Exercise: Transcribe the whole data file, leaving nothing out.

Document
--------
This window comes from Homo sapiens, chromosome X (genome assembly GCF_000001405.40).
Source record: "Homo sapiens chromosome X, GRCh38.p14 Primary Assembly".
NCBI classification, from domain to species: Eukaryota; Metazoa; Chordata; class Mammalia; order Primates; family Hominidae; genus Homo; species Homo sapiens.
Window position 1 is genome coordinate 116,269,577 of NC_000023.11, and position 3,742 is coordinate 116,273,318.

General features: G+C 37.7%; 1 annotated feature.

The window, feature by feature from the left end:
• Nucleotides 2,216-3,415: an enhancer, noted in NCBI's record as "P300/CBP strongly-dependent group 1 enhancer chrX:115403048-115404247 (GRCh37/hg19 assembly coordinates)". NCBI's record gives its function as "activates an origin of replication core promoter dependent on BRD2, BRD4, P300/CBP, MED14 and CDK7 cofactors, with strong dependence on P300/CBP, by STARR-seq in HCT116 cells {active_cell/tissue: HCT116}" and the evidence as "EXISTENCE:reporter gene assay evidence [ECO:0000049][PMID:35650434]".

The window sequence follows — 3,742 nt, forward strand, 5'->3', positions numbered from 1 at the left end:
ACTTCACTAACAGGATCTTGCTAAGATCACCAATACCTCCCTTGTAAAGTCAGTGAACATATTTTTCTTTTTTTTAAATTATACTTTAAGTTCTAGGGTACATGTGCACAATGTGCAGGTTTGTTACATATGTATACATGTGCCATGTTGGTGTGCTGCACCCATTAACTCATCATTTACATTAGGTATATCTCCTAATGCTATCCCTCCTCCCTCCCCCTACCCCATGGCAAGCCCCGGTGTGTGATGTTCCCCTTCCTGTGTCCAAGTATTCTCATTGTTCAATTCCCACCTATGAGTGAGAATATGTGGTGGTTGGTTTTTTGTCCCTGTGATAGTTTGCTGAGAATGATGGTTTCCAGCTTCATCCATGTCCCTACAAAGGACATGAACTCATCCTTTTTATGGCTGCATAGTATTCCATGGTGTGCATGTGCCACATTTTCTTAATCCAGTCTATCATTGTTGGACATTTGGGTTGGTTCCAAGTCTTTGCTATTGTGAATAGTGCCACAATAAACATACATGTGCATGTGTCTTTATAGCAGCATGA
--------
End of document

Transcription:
This window comes from Homo sapiens, chromosome X (genome assembly GCF_000001405.40).
Source record: "Homo sapiens chromosome X, GRCh38.p14 Primary Assembly".
NCBI classification, from domain to species: Eukaryota; Metazoa; Chordata; class Mammalia; order Primates; family Hominidae; genus Homo; species Homo sapiens.
Window position 1 is genome coordinate 116,269,577 of NC_000023.11, and position 3,742 is coordinate 116,273,318.

General features: G+C 37.7%; 1 annotated feature.

The window, feature by feature from the left end:
• Nucleotides 2,216-3,415: an enhancer, noted in NCBI's record as "P300/CBP strongly-dependent group 1 enhancer chrX:115403048-115404247 (GRCh37/hg19 assembly coordinates)". NCBI's record gives its function as "activates an origin of replication core promoter dependent on BRD2, BRD4, P300/CBP, MED14 and CDK7 cofactors, with strong dependence on P300/CBP, by STARR-seq in HCT116 cells {active_cell/tissue: HCT116}" and the evidence as "EXISTENCE:reporter gene assay evidence [ECO:0000049][PMID:35650434]".

The window sequence follows — 3,742 nt, forward strand, 5'->3', positions numbered from 1 at the left end:
ACTTCACTAACAGGATCTTGCTAAGATCACCAATACCTCCCTTGTAAAGTCAGTGAACATATTTTTCTTTTTTTTAAATTATACTTTAAGTTCTAGGGTACATGTGCACAATGTGCAGGTTTGTTACATATGTATACATGTGCCATGTTGGTGTGCTGCACCCATTAACTCATCATTTACATTAGGTATATCTCCTAATGCTATCCCTCCTCCCTCCCCCTACCCCATGGCAAGCCCCGGTGTGTGATGTTCCCCTTCCTGTGTCCAAGTATTCTCATTGTTCAATTCCCACCTATGAGTGAGAATATGTGGTGGTTGGTTTTTTGTCCCTGTGATAGTTTGCTGAGAATGATGGTTTCCAGCTTCATCCATGTCCCTACAAAGGACATGAACTCATCCTTTTTATGGCTGCATAGTATTCCATGGTGTGCATGTGCCACATTTTCTTAATCCAGTCTATCATTGTTGGACATTTGGGTTGGTTCCAAGTCTTTGCTATTGTGAATAGTGCCACAATAAACATACATGTGCATGTGTCTTTATAGCAGCATGA